"May you become a blind man!"
"Listen," answered Zbyszko quietly. "I had a talk with Mikolaj of Dlugolas and he said that Jurand is seeking revenge on the Germans for the death of his wife. I will go and help him. In the first place, you said yourself that it was nothing strange for us to fight the Germans because we know them and their ways so well. Secundo, I will thus more easily capture those peacock's crests; and tercio, you know that peacock's crests are not worn by knaves; therefore if the Lord Jesus will help me to secure the crests, it will also bring booty. Finally: the slaves from those parts are not like the Tartars. If you settle such slaves in a forest, then you will accomplish something."
"Man, are you crazy? There is no war at present and God knows when there will be!"
"How clever you are! The bears make peace with the bee-keepers and they neither spoil the beehives, nor eat the honey! Ha! ha! ha! Then it is news to you, that although the great armies are not fighting and although the king and the grand master stamped the parchment with their seals, still there is always great disturbance on the frontiers? If some cattle are seized, they burn several villages for one cow's head and besiege the castles. How about capturing peasants and their girls? About merchants on the highways? Remember former times, about which you told me yourself. That Nalencz, who captured forty knights going to join the Knights of the Cross, and kept them in prison until the grand master sent him a cart full of grzywien; did he not do a good business? Jurand of Spychow is doing the same and on the frontier the work is always ready."
For a while they walked along silently; in the meanwhile, it was broad daylight and the bright rays of the sun lighted up the rocks on which the abbey was built.
"God can give good luck in any place," Macko said, finally, with a calm voice; "pray that he may bless you."
"Sure; all depends on his favor!"
"And think about Bogdaniec, because you cannot persuade me that you go to Jurand of Spychow for the sake of Bogdaniec and not for that duck's beak."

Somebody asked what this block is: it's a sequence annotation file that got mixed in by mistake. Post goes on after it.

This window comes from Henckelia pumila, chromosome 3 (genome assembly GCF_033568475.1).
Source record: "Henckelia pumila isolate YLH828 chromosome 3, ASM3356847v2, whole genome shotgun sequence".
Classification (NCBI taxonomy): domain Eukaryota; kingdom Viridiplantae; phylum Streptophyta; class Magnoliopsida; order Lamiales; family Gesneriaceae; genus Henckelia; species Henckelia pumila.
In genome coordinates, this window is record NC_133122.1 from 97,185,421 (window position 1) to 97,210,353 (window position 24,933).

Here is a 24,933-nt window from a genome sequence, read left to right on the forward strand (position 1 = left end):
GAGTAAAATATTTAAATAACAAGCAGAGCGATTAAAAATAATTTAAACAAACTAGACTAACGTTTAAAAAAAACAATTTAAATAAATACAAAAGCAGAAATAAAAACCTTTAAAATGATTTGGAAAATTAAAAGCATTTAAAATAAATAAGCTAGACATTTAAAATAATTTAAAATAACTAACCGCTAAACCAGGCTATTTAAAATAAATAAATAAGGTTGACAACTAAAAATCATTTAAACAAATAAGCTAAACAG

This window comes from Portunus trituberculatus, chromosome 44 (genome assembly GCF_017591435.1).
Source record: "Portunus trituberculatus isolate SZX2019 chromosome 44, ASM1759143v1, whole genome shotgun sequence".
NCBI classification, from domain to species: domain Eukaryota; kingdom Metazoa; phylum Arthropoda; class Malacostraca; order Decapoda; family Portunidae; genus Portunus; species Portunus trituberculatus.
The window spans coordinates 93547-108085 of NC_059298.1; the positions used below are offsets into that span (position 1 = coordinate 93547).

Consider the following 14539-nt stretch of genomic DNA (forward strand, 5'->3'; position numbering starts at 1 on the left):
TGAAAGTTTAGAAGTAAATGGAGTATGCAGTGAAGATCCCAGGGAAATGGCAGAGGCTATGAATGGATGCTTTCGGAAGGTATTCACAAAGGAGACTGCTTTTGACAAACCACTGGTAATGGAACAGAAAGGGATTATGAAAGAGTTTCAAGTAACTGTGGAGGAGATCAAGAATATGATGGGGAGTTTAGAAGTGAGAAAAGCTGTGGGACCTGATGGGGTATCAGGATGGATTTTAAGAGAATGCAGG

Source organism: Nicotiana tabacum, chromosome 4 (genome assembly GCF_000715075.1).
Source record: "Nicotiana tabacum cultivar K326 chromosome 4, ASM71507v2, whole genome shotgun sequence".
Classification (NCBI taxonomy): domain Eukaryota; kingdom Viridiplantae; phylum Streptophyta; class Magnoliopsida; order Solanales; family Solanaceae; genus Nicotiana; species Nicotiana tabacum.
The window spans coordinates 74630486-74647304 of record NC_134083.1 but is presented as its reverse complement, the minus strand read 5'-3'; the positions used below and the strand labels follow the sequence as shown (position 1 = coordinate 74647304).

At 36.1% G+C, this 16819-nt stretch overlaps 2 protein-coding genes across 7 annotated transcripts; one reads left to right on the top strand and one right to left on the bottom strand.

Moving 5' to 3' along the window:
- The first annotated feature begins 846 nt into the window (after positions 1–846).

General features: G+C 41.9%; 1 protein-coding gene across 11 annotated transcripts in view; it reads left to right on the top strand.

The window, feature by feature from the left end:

"Don't speak that way, because it makes me angry. I will see her gladly and I do not deny it. Have you ever met a prettier girl?"
"What do I care for her beauty! Better marry her, when she is grown up; she is the daughter of a mighty comes."
Zbyszko's face brightened with a pleasant smile.
"It must be. No other lady, no other wife! When your bones are old, you shall play with the grandchildren born to her and myself."
Now Macko smiled also and said:
"Grady! Grady!—— May they be as numerous as hail. When one is old, they are his joy; and after death, his salvation. Jesus, grant us this!"
Princess Danuta, Macko and Zbyszko had been in Tyniec before; but in the train of attendants there were some courtiers who now saw it for the first time; these greatly admired the magnificent abbey which was surrounded by high walls built over the rocks and precipices, and stood on a lofty mountain now shining in the golden rays of the rising sun. The stately walls and the buildings devoted to various purposes, the gardens situated at the foot of the mountain and the carefully cultivated fields, showed immediately the great wealth of the abbey. The people from poor Mazowsze were amazed. It is true there were other mighty Benedictine abbeys in other parts of the country; as for instance in Lubusz on Odra, in Plock, in Wielkopolska, in Mogila and in several other places: but none of them could compare with the abbey in Tyniec, which was richer than many principalities, and had an income greater than even the kings of those times possessed.
Therefore the astonishment increased among the courtiers and some of them could scarcely believe their own eyes. In the meanwhile, the princess wishing to make the journey pleasant, and to interest the young ladies, begged one of the monks to relate the awful story about Walgierz Wdaly which had been told to her in Krakow, although not very correctly.
Hearing this, the ladies surrounded the princess and walked slowly, looking in the rays of the sun like moving flowers.
"Let Brother Hidulf tell about Walgierz, who appeared to him on a certain night," said one of the monks, looking at one of the other monks who was an old man.
"Pious father, have you seen him with your own eyes?" asked the princess.
"I have seen him," answered the monk gloomily; "there are certain moments during which, by God's will, he is permitted to leave the underground regions of hell and show himself to the world."
"When does it happen?"